7

I'm just getting into woodworking and don't have any equipment, not even a bench. As a beginner looking to maybe make anything from small boxes to light furniture, should I buy a table saw or a band saw? I'm looking to spend around £100...

It needs to be controllable enough to cut dovetails, etc but this would also be my only saw.

14

It depends on what you're cutting, why you're cutting it, and what type of cuts you're making.

Long Straight Cuts

When it comes to long straight cuts, a table saw is the best in the business. Set the fence, turn it on, and it'll cut the same width pieces forever. With a band saw (or most other saws), you'll be looking at using some type of jig for long straight cuts. Though even with a jig, you can end up with a bit of wobble in the cut since the blade may be a bit flexible.

Scrolling Cuts

If you're scrolling, you're not using a table saw. A band saw is going to allow you to make tighter radius curves, and do more accurate scrolling work.

Depth of Cut

In some cases you'll not want to cut clean through a board. Maybe you're cutting a dado, a groove, a tongue, etc. In these cases, the height adjustable blade on a table saw can be quite handy. You're not making these cuts on a band saw, though you could always use a router.

Beveling

Some table saws also allow you to tilt the blade, which allows you to make long straight bevel cuts. You can do bevel cuts on a band saw, but you're going to have to tilt the work piece instead of the saw blade.

Materials

If you're working with more than just wood, a band saw will be your friend. You'll be able to cut metal, wood, plastics, and even meat, simply by installing an appropriate blade. A table saw is simply not going to offer the same versatility.

Kerf

Kerf, is the amount of material removed by the saw blade. Since a band saws blades are thinner, they'll have a smaller kerf than a table saw. Whether that's a pro or con is up to you, but there you go.

Noise

In almost all cases, a band saw is going to be much quieter than a table saw.

Safety

Some people feel safer around a band saw. Maybe because it's quieter, or doesn't look as ominous. I'm not sure what the reason, that's just how it is. Don't be fooled, a band saw will take your finger off just the same as a table saw.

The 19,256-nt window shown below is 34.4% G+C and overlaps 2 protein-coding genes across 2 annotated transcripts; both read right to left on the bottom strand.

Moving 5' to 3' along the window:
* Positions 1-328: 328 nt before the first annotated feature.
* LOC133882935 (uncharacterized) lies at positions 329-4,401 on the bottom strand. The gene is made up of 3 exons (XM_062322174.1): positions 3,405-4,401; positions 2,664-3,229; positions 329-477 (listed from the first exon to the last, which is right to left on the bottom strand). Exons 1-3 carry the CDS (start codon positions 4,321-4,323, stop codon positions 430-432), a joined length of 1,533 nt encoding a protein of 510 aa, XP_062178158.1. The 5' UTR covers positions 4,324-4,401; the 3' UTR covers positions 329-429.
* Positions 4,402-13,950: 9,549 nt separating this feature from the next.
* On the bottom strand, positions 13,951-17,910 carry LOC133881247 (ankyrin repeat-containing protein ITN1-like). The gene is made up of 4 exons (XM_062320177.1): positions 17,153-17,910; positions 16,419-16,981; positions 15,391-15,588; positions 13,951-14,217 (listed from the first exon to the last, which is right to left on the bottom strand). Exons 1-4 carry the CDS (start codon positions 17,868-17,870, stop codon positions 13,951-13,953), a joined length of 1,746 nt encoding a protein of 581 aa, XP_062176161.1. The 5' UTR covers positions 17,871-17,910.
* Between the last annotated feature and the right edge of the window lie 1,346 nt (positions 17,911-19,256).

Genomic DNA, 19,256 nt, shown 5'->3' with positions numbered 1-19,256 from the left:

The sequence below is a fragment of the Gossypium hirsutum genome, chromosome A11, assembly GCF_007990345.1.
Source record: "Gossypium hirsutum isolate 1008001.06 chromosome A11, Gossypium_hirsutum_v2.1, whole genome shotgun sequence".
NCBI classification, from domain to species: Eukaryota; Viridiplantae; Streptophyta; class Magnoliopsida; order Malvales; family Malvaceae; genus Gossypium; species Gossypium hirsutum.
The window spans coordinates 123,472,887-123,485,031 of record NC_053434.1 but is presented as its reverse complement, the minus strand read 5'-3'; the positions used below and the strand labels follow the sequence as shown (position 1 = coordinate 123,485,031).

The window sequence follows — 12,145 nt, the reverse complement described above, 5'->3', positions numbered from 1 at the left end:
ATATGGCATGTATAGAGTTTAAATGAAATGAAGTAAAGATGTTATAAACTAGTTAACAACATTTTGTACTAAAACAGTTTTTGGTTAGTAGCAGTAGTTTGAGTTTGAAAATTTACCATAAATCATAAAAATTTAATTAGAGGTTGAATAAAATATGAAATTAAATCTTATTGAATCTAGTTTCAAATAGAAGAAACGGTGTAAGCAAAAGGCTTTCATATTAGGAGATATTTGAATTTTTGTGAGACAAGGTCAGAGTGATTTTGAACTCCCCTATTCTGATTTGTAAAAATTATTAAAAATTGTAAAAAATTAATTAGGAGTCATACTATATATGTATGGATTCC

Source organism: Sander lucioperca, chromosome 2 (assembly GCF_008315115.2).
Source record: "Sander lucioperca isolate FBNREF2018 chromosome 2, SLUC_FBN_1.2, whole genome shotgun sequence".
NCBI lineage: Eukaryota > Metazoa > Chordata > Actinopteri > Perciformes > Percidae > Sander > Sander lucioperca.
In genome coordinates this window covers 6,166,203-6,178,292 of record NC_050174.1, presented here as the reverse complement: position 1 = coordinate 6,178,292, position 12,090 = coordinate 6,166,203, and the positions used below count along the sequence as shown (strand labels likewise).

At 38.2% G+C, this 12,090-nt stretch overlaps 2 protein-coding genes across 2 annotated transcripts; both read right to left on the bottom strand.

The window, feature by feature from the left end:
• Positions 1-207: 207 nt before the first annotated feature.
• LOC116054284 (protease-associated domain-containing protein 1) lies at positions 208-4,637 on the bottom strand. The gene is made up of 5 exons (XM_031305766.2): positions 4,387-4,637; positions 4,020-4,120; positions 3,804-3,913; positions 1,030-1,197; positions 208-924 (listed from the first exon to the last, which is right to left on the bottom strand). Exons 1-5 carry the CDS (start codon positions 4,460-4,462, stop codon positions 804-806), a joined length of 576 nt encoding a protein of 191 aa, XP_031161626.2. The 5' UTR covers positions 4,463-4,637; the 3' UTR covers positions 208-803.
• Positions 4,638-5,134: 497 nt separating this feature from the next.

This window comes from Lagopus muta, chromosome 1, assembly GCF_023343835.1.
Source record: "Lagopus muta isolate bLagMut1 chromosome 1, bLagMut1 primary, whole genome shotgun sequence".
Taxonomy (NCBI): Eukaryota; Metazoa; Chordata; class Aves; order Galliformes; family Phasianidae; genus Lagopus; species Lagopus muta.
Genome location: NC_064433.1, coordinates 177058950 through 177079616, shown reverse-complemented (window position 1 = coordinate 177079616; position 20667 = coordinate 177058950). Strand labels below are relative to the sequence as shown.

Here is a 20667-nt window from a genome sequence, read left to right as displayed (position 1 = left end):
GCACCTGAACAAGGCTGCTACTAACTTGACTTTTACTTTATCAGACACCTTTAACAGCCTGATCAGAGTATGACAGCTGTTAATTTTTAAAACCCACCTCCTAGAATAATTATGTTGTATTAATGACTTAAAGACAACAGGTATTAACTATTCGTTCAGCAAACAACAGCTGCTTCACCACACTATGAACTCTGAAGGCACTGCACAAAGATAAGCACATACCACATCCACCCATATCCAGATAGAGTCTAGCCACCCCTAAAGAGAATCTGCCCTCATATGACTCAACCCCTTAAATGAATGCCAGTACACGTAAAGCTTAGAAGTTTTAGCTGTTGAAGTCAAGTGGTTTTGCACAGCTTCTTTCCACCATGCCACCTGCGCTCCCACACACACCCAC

In the end, it depends what types of cuts you'll be making most, what materials you'll be using, and your own personal preference. I say, get both!

  • Thanks for this detailed answer, a lot to consider... I think for me a table saw to get started with more blocky builds and then perhaps a band saw for more varied ones. It seems I can delay purchasing a router too by using a table saw for beveling/grooves as well. Thanks – Sam Jones Oct 31 '13 at 11:05
  • There is also the issue of maintenance, which on a band saw is more complicated, involving wheel alignment, blade tensioning, backstay adjustment, which are all easy but require a bit of expertise to get right. – mike Oct 31 '13 at 15:19
1

Important consideration for either style shop is how much floorspace you have. With a tablesaw, you need to dedicate a huge amount of space right in the center of your workspace, so you have ample space for infeed & outfeed. This leads guys to build the rest of their shop around the tablesaw, and then they tend to design everything with the tablesaw in mind. Look at Norm Abram's shop for an example of this.

A bandsaw allows much more flexibility for your workspace, and you can even get locking casters if you need to roll it out of the way sometimes, not something I would recommend doing with a tablesaw.

  • I have a 'contractors' table saw that is on casters, in my garage. It works well for trim work and some sheet work (with a helper). I agree that a cabinet type should be locked down and maximized for accuracy. – HerrBag Oct 31 '13 at 21:33
  • -1 this answer is flat out misleading. To rip in a single pass stock that is 8' long, 17' of space is required, period . . . . . and you don't provide your reasoning for your statement 'not something I would recommend' – mike Nov 1 '13 at 2:23
  • @mike you are right about the infeed/outfeed thing, I think my point was more that if you are putting down a cabinet saw, you will want room around it on all sides to get the most out of it. A bandsaw will always be limited by the throat for the width of stock, so it's ok to have it against the wall. Also like the other commenter, you can put a contractor saw on casters but it can work, but can be difficult to handle if you are not totally comfortable with it – Anthony Bird Nov 5 '13 at 1:32